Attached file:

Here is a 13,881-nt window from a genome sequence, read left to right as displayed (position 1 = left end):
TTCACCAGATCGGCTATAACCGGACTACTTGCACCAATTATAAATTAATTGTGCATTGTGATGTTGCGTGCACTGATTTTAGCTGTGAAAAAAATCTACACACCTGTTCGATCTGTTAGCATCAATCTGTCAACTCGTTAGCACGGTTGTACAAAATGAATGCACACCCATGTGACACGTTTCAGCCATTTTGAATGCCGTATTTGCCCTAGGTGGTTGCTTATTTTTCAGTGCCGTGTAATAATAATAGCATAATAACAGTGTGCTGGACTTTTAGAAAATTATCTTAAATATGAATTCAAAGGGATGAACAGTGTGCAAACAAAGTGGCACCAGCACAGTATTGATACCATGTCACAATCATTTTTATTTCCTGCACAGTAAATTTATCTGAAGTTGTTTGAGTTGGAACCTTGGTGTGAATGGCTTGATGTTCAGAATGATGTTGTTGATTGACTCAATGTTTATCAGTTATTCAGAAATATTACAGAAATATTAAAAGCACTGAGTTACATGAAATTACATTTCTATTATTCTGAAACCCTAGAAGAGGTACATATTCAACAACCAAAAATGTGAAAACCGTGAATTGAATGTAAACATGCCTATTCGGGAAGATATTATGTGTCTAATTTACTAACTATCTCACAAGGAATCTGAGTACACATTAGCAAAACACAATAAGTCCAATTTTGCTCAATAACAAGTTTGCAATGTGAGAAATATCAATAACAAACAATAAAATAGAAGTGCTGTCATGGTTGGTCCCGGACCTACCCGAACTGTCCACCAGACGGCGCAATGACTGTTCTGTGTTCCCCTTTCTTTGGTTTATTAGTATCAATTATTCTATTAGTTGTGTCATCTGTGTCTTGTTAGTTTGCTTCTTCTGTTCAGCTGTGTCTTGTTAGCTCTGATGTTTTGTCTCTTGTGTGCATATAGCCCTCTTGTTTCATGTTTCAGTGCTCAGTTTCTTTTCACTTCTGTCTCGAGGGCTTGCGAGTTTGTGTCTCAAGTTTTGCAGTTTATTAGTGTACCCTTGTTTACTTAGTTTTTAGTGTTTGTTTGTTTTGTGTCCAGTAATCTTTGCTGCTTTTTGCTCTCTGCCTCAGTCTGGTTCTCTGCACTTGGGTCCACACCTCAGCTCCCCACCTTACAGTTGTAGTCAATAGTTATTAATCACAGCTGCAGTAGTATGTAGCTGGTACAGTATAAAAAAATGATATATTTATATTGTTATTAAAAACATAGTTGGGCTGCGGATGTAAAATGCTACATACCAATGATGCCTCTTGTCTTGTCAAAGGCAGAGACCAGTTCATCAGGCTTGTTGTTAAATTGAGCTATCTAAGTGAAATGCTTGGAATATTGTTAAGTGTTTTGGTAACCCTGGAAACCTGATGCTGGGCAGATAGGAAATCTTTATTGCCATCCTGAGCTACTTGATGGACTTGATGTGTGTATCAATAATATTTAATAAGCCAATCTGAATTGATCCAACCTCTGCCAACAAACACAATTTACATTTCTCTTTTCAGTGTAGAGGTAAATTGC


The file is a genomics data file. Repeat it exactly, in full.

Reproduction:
Here is a 13,881-nt window from a genome sequence, read left to right as displayed (position 1 = left end):
TTCACCAGATCGGCTATAACCGGACTACTTGCACCAATTATAAATTAATTGTGCATTGTGATGTTGCGTGCACTGATTTTAGCTGTGAAAAAAATCTACACACCTGTTCGATCTGTTAGCATCAATCTGTCAACTCGTTAGCACGGTTGTACAAAATGAATGCACACCCATGTGACACGTTTCAGCCATTTTGAATGCCGTATTTGCCCTAGGTGGTTGCTTATTTTTCAGTGCCGTGTAATAATAATAGCATAATAACAGTGTGCTGGACTTTTAGAAAATTATCTTAAATATGAATTCAAAGGGATGAACAGTGTGCAAACAAAGTGGCACCAGCACAGTATTGATACCATGTCACAATCATTTTTATTTCCTGCACAGTAAATTTATCTGAAGTTGTTTGAGTTGGAACCTTGGTGTGAATGGCTTGATGTTCAGAATGATGTTGTTGATTGACTCAATGTTTATCAGTTATTCAGAAATATTACAGAAATATTAAAAGCACTGAGTTACATGAAATTACATTTCTATTATTCTGAAACCCTAGAAGAGGTACATATTCAACAACCAAAAATGTGAAAACCGTGAATTGAATGTAAACATGCCTATTCGGGAAGATATTATGTGTCTAATTTACTAACTATCTCACAAGGAATCTGAGTACACATTAGCAAAACACAATAAGTCCAATTTTGCTCAATAACAAGTTTGCAATGTGAGAAATATCAATAACAAACAATAAAATAGAAGTGCTGTCATGGTTGGTCCCGGACCTACCCGAACTGTCCACCAGACGGCGCAATGACTGTTCTGTGTTCCCCTTTCTTTGGTTTATTAGTATCAATTATTCTATTAGTTGTGTCATCTGTGTCTTGTTAGTTTGCTTCTTCTGTTCAGCTGTGTCTTGTTAGCTCTGATGTTTTGTCTCTTGTGTGCATATAGCCCTCTTGTTTCATGTTTCAGTGCTCAGTTTCTTTTCACTTCTGTCTCGAGGGCTTGCGAGTTTGTGTCTCAAGTTTTGCAGTTTATTAGTGTACCCTTGTTTACTTAGTTTTTAGTGTTTGTTTGTTTTGTGTCCAGTAATCTTTGCTGCTTTTTGCTCTCTGCCTCAGTCTGGTTCTCTGCACTTGGGTCCACACCTCAGCTCCCCACCTTACAGTTGTAGTCAATAGTTATTAATCACAGCTGCAGTAGTATGTAGCTGGTACAGTATAAAAAAATGATATATTTATATTGTTATTAAAAACATAGTTGGGCTGCGGATGTAAAATGCTACATACCAATGATGCCTCTTGTCTTGTCAAAGGCAGAGACCAGTTCATCAGGCTTGTTGTTAAATTGAGCTATCTAAGTGAAATGCTTGGAATATTGTTAAGTGTTTTGGTAACCCTGGAAACCTGATGCTGGGCAGATAGGAAATCTTTATTGCCATCCTGAGCTACTTGATGGACTTGATGTGTGTATCAATAATATTTAATAAGCCAATCTGAATTGATCCAACCTCTGCCAACAAACACAATTTACATTTCTCTTTTCAGTGTAGAGGTAAATTGC